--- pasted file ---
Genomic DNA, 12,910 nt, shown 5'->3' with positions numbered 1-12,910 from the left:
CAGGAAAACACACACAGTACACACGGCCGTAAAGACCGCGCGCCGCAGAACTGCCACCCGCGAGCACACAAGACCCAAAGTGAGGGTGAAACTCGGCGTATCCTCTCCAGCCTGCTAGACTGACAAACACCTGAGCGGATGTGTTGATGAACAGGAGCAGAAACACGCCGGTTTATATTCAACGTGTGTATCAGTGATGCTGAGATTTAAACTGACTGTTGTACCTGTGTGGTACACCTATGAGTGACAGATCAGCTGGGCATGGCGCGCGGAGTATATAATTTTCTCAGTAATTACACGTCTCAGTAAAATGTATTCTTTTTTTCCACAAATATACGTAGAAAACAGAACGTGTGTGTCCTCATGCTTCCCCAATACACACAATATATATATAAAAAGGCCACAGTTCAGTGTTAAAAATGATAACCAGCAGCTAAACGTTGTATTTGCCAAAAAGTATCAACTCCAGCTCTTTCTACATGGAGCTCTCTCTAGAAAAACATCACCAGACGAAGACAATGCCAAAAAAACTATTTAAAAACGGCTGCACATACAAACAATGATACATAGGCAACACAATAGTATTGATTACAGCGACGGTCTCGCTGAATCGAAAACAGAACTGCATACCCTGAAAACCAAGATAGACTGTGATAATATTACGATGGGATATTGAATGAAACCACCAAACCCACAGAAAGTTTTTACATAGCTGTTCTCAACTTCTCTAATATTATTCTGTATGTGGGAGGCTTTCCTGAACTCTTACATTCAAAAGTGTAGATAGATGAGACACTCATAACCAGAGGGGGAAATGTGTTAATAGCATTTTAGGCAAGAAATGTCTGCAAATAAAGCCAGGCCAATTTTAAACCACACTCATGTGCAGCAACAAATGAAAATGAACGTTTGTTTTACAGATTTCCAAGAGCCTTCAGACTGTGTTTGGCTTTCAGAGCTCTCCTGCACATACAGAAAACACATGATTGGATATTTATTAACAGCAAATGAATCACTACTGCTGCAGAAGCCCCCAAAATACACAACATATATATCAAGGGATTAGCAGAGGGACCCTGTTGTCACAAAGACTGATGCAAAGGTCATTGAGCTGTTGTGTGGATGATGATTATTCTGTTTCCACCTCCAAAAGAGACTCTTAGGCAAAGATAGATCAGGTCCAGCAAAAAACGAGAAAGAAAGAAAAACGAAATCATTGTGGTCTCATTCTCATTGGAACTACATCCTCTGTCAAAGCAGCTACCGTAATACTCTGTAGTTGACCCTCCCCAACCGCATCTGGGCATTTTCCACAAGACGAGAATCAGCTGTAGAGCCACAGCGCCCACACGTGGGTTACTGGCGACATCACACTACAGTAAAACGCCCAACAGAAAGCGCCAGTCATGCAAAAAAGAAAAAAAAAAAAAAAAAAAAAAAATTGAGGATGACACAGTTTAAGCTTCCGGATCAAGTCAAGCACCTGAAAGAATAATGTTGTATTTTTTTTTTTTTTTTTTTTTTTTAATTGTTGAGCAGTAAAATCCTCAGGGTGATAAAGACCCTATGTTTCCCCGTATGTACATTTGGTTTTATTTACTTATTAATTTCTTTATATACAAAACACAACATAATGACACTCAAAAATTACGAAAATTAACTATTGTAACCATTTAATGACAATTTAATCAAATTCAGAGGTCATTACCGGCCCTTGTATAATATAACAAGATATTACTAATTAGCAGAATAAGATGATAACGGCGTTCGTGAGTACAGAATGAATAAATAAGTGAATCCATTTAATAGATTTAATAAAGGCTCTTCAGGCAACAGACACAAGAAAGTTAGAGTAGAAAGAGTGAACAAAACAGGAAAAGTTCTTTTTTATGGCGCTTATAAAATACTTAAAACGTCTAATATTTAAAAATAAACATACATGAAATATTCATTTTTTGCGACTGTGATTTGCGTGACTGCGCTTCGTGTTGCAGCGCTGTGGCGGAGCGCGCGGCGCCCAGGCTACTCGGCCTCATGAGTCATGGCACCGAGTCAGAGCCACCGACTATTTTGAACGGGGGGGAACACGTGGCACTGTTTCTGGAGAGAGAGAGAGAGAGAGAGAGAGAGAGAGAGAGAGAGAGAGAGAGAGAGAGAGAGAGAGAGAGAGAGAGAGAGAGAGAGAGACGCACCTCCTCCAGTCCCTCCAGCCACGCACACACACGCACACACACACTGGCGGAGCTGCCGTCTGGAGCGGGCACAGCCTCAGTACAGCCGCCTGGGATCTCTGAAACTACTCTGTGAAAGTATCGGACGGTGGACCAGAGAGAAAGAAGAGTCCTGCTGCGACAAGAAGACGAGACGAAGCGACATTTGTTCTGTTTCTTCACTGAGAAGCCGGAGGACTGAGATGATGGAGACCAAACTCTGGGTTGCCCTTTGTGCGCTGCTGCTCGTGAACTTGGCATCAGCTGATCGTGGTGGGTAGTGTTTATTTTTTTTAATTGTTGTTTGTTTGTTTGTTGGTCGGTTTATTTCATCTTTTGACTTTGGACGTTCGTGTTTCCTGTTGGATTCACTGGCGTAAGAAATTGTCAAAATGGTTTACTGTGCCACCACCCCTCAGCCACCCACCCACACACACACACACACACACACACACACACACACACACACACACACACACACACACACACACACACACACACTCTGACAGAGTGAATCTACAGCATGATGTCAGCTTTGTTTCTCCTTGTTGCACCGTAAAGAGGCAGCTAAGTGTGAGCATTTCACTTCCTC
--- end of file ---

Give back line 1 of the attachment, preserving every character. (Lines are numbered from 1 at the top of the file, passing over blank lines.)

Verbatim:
Genomic DNA, 12,910 nt, shown 5'->3' with positions numbered 1-12,910 from the left: